Joanie Vasiliadis – 1. University in ItalyRome Internships, Spring 2012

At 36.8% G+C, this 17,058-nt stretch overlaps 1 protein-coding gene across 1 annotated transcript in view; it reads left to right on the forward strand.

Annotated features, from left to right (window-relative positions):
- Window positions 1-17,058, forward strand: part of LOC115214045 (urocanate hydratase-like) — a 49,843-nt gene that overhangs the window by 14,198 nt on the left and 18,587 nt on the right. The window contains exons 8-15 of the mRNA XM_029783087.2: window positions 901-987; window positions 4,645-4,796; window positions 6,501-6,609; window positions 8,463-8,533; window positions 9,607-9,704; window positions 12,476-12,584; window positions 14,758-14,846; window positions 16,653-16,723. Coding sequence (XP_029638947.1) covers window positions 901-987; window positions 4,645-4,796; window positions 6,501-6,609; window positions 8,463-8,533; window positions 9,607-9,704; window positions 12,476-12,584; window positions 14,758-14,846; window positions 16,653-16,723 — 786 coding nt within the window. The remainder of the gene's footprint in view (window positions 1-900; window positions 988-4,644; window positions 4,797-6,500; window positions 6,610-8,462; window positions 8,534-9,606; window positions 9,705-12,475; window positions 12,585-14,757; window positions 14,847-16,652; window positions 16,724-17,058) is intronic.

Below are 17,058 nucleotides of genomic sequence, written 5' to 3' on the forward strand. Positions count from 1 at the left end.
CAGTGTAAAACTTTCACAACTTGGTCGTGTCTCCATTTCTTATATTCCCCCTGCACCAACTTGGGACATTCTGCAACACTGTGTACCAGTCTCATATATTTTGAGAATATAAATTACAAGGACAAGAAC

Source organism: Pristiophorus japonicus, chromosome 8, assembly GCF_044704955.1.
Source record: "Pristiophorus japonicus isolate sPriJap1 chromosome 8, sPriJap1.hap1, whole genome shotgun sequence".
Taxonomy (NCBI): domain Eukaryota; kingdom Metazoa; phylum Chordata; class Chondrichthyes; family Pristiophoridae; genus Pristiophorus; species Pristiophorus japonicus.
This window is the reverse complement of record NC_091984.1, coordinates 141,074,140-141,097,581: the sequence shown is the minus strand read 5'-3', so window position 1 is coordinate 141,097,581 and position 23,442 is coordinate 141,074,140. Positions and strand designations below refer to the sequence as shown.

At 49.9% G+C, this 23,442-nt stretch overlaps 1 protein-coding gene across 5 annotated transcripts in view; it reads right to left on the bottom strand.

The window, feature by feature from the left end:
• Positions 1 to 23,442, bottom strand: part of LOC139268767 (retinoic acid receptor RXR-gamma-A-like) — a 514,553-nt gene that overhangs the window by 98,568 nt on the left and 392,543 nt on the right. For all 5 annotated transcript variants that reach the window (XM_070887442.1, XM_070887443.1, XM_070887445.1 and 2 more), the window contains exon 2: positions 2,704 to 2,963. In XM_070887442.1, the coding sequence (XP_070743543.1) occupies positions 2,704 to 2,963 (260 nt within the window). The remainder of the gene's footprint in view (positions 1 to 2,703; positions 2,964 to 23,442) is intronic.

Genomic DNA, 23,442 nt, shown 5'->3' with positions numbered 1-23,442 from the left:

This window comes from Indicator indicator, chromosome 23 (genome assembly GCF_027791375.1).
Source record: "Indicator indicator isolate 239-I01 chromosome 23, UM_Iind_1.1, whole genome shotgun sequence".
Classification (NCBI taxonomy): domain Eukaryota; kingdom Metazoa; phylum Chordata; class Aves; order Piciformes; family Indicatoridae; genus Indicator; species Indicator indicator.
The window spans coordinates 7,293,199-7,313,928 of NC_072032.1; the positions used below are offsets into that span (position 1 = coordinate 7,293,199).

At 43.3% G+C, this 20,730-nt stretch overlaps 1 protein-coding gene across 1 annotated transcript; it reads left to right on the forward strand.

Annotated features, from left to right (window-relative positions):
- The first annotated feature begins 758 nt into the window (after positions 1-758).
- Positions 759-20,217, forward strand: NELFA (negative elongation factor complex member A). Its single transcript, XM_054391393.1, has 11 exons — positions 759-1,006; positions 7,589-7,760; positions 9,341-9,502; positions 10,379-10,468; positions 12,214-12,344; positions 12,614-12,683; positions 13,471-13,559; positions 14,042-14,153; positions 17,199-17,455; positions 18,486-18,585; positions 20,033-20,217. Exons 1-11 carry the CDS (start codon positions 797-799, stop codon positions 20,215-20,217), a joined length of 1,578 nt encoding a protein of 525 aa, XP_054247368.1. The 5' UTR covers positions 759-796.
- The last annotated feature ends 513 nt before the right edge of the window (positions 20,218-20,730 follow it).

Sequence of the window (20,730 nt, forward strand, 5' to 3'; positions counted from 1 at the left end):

To begin our studies on the Italian school system, we took time to discuss higher education. Being that we are a group of American college students, we began with a reflection on higher education in America, and listened to presentations from our peers about their respective universities at home. Generally, those who shared their stories with the class had chosen their colleges for location, size, campus life, and the “love at first sight” feeling that they had experienced during their search. Unlike in America, students in Italy don’t have too much variety when it comes to picking a school. The largest university in Rome is La Sapienza, with over 100,000 students enrolled. To gain a better understanding of the Italian university system, we had the privilege of speaking with Valeria, a math undergraduate at La Sapienza. After three years at an Italian university, one receives a “Laurea.” After an additional two years, one receives a “Laurea Magistrale.” In order to complete a course, students must pass oral and written exams for which they prepare all semester. Valeria described how common it is to fail an exam due to the nature of the courses. In many cases, professors simply instruct their students on which books to read and the students spend the semester self-studying and preparing for the exams. The papers, projects, and class exercise that we experience in the United States are nowhere to be found at La Sapienza, or any other Italian university for that matter. Another noteworthy difference between Italian and American university is the price. While my tuition costs around $40,000 per year because I’m an out-of-state student, La Sapienza costs around $1,500! As a result of the low costs, Valeria described how students take their time at the university, for the most part taking longer than five years to complete their degree. Unfortunately, campus life is relatively non-existent in Italy, with no sports teams, clubs, or other extracurricular activities. Personally, I can’t imagine college without campus life. At the same time, I wouldn’t mind such a low tuition! Clearly, there are pros and cons to both systems of higher education.
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